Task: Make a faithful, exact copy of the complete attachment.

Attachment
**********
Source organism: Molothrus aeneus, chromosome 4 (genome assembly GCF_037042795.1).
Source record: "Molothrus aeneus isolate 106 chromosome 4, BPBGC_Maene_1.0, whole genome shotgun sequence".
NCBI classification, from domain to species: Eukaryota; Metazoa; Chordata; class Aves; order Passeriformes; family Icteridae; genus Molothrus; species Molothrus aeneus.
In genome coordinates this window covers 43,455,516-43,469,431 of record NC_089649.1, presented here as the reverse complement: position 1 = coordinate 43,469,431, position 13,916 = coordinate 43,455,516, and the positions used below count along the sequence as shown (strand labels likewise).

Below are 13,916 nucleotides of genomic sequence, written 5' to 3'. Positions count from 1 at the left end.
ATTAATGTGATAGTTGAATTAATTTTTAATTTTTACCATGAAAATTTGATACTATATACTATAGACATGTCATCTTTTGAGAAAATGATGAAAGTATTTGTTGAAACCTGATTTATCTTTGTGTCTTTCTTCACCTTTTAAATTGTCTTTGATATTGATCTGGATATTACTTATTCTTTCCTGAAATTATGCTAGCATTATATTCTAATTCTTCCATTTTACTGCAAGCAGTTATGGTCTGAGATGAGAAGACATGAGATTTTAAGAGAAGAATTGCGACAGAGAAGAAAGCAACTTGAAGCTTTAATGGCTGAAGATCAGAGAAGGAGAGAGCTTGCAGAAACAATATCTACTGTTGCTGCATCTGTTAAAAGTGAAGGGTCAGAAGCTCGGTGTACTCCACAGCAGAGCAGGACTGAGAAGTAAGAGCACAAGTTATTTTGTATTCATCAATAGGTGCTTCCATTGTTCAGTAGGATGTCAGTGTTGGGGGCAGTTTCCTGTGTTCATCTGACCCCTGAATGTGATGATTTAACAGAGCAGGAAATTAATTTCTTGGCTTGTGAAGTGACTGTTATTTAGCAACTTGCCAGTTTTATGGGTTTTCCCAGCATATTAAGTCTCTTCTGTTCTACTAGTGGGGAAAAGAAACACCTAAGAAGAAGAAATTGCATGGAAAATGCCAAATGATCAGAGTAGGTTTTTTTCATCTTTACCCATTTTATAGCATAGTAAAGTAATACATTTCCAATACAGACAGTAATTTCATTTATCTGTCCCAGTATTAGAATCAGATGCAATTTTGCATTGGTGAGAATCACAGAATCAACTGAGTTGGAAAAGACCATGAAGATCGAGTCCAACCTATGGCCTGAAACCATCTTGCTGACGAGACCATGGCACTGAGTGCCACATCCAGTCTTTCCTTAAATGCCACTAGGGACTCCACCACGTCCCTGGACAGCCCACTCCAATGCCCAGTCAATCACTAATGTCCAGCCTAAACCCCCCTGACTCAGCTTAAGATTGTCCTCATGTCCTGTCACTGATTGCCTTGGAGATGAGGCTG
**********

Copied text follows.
Source organism: Molothrus aeneus, chromosome 4 (genome assembly GCF_037042795.1).
Source record: "Molothrus aeneus isolate 106 chromosome 4, BPBGC_Maene_1.0, whole genome shotgun sequence".
NCBI classification, from domain to species: Eukaryota; Metazoa; Chordata; class Aves; order Passeriformes; family Icteridae; genus Molothrus; species Molothrus aeneus.
In genome coordinates this window covers 43,455,516-43,469,431 of record NC_089649.1, presented here as the reverse complement: position 1 = coordinate 43,469,431, position 13,916 = coordinate 43,455,516, and the positions used below count along the sequence as shown (strand labels likewise).

Below are 13,916 nucleotides of genomic sequence, written 5' to 3'. Positions count from 1 at the left end.
ATTAATGTGATAGTTGAATTAATTTTTAATTTTTACCATGAAAATTTGATACTATATACTATAGACATGTCATCTTTTGAGAAAATGATGAAAGTATTTGTTGAAACCTGATTTATCTTTGTGTCTTTCTTCACCTTTTAAATTGTCTTTGATATTGATCTGGATATTACTTATTCTTTCCTGAAATTATGCTAGCATTATATTCTAATTCTTCCATTTTACTGCAAGCAGTTATGGTCTGAGATGAGAAGACATGAGATTTTAAGAGAAGAATTGCGACAGAGAAGAAAGCAACTTGAAGCTTTAATGGCTGAAGATCAGAGAAGGAGAGAGCTTGCAGAAACAATATCTACTGTTGCTGCATCTGTTAAAAGTGAAGGGTCAGAAGCTCGGTGTACTCCACAGCAGAGCAGGACTGAGAAGTAAGAGCACAAGTTATTTTGTATTCATCAATAGGTGCTTCCATTGTTCAGTAGGATGTCAGTGTTGGGGGCAGTTTCCTGTGTTCATCTGACCCCTGAATGTGATGATTTAACAGAGCAGGAAATTAATTTCTTGGCTTGTGAAGTGACTGTTATTTAGCAACTTGCCAGTTTTATGGGTTTTCCCAGCATATTAAGTCTCTTCTGTTCTACTAGTGGGGAAAAGAAACACCTAAGAAGAAGAAATTGCATGGAAAATGCCAAATGATCAGAGTAGGTTTTTTTCATCTTTACCCATTTTATAGCATAGTAAAGTAATACATTTCCAATACAGACAGTAATTTCATTTATCTGTCCCAGTATTAGAATCAGATGCAATTTTGCATTGGTGAGAATCACAGAATCAACTGAGTTGGAAAAGACCATGAAGATCGAGTCCAACCTATGGCCTGAAACCATCTTGCTGACGAGACCATGGCACTGAGTGCCACATCCAGTCTTTCCTTAAATGCCACTAGGGACTCCACCACGTCCCTGGACAGCCCACTCCAATGCCCAGTCAATCACTAATGTCCAGCCTAAACCCCCCTGACTCAGCTTAAGATTGTCCTCATGTCCTGTCACTGATTGCCTTGGAGATGAGGCTG